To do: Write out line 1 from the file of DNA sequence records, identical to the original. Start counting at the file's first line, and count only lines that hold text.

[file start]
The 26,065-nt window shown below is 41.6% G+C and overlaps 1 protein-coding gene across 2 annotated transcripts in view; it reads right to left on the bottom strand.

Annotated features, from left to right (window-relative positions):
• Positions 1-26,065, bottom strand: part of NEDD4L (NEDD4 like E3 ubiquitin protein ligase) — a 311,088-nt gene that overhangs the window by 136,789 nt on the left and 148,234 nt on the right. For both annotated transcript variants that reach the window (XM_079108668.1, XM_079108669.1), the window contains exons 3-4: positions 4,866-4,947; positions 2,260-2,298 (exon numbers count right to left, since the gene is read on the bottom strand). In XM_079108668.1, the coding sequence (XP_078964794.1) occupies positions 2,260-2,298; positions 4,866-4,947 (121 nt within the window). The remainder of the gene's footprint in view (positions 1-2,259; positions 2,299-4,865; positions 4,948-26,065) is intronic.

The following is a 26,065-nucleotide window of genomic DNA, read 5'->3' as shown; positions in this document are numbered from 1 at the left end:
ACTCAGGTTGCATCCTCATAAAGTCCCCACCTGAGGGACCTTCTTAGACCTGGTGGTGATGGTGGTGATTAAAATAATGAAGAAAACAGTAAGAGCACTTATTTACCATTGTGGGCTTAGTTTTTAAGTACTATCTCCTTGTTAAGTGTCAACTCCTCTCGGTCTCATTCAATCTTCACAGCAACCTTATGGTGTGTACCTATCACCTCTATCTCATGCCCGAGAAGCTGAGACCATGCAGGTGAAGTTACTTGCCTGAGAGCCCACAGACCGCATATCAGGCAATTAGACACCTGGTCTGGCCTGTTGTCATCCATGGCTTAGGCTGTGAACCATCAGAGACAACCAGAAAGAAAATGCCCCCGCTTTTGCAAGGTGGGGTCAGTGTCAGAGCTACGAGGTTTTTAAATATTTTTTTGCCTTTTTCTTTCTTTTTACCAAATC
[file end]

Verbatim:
The 26,065-nt window shown below is 41.6% G+C and overlaps 1 protein-coding gene across 2 annotated transcripts in view; it reads right to left on the bottom strand.